The summit drew more than 200 people, the majority were affected families. It was opened by the then Federal Minister for Indigenous Affairs, Jenny Macklin. She said all the usual things, made all the usual promises, but continued on as one of the worst Indigenous Affairs ministers of the last half century.
The people of Beagle Bay are the ones who hold the community together, who give hope, who are there for one another. Governments are yet to do their long overdue bit.
In October 2013, four years after the summit, the Kimberley’s state parliamentary member, Gija woman, Josie Farrer, presented to her parliament the ‘Baton of Life’. The baton was symbolically handed to Josie by nine Beagle Bay families who had lost loved ones to suicide. During her presentation of the baton in parliament Ms Farrer implored her colleagues that it was crucial for the State Government to at long last invest resources into remote communities to right the inequalities, to address the racialised economic inequalities. Remote Aboriginal and/or Torres Strait Islander communities are denied an equivalency to the services and infrastructure enjoyed by non-Aboriginal remote communities.
During her parliamentary speech, Josie said, “The baton was carved from a special medicine tree by a Walmajarri Elder.”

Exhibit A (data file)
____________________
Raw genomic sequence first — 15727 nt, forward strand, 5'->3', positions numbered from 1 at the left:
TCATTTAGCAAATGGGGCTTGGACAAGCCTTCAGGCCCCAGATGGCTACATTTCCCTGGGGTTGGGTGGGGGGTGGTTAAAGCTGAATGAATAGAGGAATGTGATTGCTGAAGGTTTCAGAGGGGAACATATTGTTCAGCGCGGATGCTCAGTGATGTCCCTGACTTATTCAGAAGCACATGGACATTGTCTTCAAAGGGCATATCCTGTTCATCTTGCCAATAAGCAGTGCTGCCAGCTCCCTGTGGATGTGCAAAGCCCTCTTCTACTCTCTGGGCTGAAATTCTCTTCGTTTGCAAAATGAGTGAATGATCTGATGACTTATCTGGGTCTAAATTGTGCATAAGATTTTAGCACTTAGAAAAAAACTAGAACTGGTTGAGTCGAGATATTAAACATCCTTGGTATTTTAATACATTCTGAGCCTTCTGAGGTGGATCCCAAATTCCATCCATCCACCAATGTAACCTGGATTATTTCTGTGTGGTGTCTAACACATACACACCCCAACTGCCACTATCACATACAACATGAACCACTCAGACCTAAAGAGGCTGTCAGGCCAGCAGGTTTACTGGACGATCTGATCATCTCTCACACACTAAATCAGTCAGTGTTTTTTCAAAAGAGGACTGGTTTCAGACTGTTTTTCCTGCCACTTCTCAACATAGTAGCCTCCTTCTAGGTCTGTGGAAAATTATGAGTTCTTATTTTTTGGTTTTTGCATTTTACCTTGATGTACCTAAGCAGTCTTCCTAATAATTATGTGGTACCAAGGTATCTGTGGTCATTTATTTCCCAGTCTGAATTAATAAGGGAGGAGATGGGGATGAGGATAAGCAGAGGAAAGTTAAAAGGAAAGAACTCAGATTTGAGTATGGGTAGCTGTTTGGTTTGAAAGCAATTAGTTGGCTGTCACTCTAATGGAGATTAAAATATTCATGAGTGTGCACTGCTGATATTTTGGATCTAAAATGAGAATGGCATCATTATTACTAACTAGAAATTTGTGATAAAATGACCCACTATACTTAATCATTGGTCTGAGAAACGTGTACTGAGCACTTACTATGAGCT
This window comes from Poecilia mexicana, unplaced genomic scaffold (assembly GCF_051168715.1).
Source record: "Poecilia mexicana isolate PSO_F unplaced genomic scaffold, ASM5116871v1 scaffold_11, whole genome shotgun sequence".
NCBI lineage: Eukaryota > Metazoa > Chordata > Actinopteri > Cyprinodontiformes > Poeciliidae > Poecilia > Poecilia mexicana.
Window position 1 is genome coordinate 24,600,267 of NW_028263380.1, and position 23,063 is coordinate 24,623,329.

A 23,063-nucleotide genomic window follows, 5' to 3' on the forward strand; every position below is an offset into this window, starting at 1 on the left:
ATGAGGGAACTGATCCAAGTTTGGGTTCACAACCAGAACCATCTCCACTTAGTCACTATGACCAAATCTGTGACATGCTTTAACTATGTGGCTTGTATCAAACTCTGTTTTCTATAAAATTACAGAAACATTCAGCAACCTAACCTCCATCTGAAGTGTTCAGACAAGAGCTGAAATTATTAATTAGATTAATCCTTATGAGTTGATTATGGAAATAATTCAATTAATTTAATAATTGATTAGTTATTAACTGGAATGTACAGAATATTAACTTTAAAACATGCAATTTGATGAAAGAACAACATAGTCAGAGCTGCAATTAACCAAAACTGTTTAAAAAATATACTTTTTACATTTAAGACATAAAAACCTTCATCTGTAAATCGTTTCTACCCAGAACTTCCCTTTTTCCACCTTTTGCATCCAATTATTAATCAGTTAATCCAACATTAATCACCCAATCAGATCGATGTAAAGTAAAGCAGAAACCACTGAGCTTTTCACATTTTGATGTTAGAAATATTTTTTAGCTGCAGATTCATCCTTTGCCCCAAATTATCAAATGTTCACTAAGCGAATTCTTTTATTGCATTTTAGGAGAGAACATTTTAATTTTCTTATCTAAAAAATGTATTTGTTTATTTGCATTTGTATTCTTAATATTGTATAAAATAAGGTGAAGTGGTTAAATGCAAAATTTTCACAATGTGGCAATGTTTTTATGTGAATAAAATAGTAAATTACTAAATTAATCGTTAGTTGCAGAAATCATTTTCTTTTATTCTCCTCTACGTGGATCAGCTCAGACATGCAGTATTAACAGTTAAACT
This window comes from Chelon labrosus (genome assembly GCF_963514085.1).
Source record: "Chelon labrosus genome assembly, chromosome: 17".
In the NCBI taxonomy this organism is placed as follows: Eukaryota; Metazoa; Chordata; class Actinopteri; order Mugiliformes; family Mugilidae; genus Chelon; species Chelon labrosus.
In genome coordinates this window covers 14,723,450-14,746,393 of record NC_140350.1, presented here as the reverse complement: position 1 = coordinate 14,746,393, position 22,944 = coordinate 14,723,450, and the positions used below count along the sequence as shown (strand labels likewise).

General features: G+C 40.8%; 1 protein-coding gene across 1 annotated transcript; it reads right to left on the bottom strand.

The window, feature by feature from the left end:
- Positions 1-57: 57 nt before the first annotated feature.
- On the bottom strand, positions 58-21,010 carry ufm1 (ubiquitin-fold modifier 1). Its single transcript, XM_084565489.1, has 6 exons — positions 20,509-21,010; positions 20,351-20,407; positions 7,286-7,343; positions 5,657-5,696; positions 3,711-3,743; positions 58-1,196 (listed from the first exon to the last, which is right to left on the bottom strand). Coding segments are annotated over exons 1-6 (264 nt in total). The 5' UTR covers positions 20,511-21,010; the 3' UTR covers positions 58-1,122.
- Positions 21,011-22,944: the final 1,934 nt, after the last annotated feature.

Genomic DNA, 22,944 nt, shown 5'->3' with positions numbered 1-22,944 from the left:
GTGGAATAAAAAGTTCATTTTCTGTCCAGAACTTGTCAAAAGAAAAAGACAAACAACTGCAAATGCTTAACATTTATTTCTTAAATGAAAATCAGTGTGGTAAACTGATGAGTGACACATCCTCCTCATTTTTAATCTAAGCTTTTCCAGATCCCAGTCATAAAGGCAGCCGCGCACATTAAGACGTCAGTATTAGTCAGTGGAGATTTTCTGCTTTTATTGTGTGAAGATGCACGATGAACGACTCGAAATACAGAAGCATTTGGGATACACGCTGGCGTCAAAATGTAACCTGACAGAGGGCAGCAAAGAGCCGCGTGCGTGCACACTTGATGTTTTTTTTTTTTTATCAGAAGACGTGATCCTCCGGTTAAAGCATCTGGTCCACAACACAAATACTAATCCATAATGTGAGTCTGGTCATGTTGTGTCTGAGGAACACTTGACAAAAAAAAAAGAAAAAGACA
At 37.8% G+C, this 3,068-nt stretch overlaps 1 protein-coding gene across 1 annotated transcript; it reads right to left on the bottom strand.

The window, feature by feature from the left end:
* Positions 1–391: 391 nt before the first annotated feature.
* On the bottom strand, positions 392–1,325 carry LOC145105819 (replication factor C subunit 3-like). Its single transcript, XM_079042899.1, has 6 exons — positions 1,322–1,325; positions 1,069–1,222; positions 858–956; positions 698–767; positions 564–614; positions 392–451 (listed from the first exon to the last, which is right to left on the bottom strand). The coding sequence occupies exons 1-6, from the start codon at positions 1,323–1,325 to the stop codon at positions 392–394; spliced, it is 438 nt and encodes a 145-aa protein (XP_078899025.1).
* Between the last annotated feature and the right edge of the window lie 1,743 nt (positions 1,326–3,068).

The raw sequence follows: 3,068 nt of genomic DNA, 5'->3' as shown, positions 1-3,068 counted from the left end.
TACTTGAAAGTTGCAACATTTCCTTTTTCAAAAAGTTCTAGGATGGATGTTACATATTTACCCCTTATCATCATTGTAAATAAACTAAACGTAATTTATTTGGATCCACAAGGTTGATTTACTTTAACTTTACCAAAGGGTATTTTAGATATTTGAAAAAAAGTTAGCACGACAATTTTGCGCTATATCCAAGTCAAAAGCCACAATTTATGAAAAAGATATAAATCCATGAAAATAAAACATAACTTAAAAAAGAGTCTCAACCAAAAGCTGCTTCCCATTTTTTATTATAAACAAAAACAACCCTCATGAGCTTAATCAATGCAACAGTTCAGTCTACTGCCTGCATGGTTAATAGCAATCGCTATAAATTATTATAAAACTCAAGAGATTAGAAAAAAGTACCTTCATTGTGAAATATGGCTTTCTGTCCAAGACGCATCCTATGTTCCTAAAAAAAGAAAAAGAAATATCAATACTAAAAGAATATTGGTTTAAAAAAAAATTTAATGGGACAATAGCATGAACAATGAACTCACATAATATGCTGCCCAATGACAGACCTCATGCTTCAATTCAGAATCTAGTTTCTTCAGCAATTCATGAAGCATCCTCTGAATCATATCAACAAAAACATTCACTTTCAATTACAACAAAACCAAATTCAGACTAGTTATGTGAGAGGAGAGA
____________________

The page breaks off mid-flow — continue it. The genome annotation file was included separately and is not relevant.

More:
Suicidal behaviour does not mean that someone wants to die, this is a dangerous myth. Suicidal behaviour is a scream for help – people need people. It is a fallacy to presume ‘self-responsibility’ as a way forward for someone in a dark place. People need people to strengthen their resolve to the ways forward. Suicidal behaviour is destructive behaviour that can lead to impulsive actions such as a suicide attempt.
Access to emotional support can save lives. It may never be realised this was the case but person to person support is a huge factor in the improving and saving of lives. Resilience and empowerment are gradually accumulated over time, to the point there comes a time that there is no looking back. It is not true that once someone has exhibited suicidal behaviour that they are forever trapped in the heightened vulnerability to recurring suicidal behaviour.
It is true that a powerful indicator to future risk of suicide is a prior suicide attempt however this does not mean that the heightened risk shall be there for life. Indeed, with the coming together of emotional wellbeing and meaningful contexts, there develops resilience within the individual that can make one stronger than ever before. With the right sort of support, protective factors can guard people against the risk of suicide.